Statue unveiled to Bitcoin founder in Hungary

Its creators say they hoped to convey the basic idea of Bitcoin: that it belongs to everyone and no-one at the same time
Statue unveiled to Bitcoin founder in Hungary

A woman takes a selfie with a newly unveiled statue of the mysterious developer of the Bitcoin digital currency in Budapest, Hungary. Picture; Bela Szandelszky/AP

A bronze statue has been unveiled in Hungary’s capital which creators say is the first in the world to pay homage to the anonymous creator of the Bitcoin digital currency.

Erected in a business park near the Danube River in Budapest, the bust sits atop a stone plinth engraved with the name of Satoshi Nakamoto, the pseudonym of the mysterious developer of Bitcoin whose true identity is unknown.

The featureless face of the bust, wrapped in a hoodie emblazoned with the Bitcoin logo, is heavily polished to make it reflective like a mirror in which viewers can see themselves.

Its creators say they hoped to convey the basic idea of Bitcoin: that it belongs to everyone and no-one at the same time.

“We think of Satoshi as the founding father of the whole cryptocurrency industry,” said Andras Gyorfi, a Bitcoin journalist and the initiator of the project.

“He created Bitcoin, he created the blockchain technology, he’s the god of our market.”

People pose with a newly unveiled statue of the mysterious developer of the Bitcoin digital currency in Budapest, Hungary (Bela Szandelszky/AP)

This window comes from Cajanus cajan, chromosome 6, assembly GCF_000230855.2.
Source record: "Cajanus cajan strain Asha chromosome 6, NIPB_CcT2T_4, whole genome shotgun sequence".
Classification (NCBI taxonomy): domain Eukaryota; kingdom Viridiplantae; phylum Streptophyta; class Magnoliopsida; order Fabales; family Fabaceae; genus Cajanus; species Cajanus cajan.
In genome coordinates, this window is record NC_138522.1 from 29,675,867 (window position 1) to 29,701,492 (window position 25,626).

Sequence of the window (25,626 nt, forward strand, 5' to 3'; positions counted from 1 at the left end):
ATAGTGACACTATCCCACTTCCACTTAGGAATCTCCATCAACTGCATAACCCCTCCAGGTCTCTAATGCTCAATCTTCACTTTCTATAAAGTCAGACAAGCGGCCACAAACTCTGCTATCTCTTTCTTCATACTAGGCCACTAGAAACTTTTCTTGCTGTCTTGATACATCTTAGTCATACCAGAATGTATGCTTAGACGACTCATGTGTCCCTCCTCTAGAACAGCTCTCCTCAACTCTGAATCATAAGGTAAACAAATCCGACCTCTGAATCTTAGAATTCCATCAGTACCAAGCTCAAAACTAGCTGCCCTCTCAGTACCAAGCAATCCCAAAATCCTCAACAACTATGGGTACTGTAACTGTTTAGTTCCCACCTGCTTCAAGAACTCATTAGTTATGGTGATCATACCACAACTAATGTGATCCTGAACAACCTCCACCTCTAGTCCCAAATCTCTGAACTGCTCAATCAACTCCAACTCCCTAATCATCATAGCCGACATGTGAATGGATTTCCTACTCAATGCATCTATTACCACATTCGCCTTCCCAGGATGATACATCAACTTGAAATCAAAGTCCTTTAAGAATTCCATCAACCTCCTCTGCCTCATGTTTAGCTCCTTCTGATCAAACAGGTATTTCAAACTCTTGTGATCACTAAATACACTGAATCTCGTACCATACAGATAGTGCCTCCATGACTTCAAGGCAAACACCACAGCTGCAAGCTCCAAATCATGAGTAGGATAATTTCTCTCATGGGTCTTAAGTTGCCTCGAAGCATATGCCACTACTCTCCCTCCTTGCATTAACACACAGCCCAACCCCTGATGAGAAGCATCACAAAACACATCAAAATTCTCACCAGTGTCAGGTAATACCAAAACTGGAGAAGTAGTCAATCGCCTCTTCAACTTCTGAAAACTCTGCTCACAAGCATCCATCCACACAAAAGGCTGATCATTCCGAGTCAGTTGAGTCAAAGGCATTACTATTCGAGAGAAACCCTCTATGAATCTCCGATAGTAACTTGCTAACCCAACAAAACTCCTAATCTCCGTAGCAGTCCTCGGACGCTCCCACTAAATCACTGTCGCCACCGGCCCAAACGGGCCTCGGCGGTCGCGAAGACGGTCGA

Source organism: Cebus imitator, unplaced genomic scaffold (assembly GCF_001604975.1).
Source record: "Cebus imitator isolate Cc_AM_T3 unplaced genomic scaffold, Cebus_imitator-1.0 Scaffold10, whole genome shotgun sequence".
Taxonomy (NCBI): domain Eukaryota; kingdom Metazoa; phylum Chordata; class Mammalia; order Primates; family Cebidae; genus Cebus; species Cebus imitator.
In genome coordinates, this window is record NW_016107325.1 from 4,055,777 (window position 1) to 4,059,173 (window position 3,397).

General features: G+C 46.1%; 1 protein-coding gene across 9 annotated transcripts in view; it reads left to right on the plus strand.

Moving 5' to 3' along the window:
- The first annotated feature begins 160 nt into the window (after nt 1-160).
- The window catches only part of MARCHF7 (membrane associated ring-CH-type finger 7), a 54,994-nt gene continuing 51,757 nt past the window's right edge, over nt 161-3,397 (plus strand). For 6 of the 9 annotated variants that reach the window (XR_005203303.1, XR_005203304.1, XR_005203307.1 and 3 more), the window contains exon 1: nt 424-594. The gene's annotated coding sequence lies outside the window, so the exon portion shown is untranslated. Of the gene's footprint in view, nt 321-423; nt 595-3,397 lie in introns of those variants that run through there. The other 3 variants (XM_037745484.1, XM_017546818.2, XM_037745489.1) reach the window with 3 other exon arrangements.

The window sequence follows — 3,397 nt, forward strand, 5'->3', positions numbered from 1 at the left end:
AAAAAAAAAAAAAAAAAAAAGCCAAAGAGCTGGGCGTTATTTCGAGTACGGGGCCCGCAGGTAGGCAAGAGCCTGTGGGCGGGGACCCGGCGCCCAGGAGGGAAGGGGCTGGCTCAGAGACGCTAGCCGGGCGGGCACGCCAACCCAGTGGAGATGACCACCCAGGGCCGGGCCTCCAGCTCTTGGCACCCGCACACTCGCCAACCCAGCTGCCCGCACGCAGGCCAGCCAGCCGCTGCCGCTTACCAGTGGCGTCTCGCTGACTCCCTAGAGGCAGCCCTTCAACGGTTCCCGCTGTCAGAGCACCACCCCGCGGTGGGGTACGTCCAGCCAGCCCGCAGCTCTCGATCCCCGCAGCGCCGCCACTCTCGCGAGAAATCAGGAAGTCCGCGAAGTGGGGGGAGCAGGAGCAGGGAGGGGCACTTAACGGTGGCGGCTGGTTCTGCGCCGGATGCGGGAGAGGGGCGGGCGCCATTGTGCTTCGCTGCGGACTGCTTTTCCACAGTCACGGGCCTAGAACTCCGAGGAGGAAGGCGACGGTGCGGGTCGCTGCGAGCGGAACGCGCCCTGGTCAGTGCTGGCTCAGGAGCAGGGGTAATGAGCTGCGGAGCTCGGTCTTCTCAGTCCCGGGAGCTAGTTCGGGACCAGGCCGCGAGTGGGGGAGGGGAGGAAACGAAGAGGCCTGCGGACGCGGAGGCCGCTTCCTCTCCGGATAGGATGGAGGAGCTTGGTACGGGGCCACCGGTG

Its creators, sculptors Reka Gergely and Tamas Gilly, sought to portray a human form while staying true to the anonymity of Nakamoto.

“It was a big challenge. It is very difficult to make a portrait sculpture of a person that we don’t know exactly what they look like,” Gilly told The Associated Press. “I hope that through the language of sculpture I have managed to convey the basic idea of Bitcoin, that it belongs to everyone and no one at the same time.”

Bitcoin was created in 2008 in the wake of the global financial crisis, and aimed to circumvent traditional financial institutions by developing secure technology for peer-to-peer online transactions without using intermediaries like banks.

Its founding white paper published that year was authored by Nakamoto – a pseudonym which could refer to a person or group of people of unknown gender, age or national origin.

The bronze statue was unveiled in Hungary’s capital (Bela Szandelszky/AP)

The organisers of the statue project invited Nakamoto to the unveiling, Mr Gyorfi said, in the hopes of finally learning the true identity of the Bitcoin inventor.

But though the event attracted several hundred people, no one come forward to claim responsibility for developing the cryptocurrency that has attracted tens of millions of investors and was adopted this month as legal currency in El Salvador.

Mr Gyorfi said the statue is a token of respect to Nakamoto, and an effort to “raise awareness toward blockchain and cryptocurrencies”.

Along with other Hungarian Bitcoin enthusiasts, he collected around 10,000 dollars (£7,240) in cryptocurrency donations to finance the creation of the bust.

But that had to be converted into Hungarian currency, he said, because “unfortunately the sculptors and other service providers don’t accept Bitcoin yet”.

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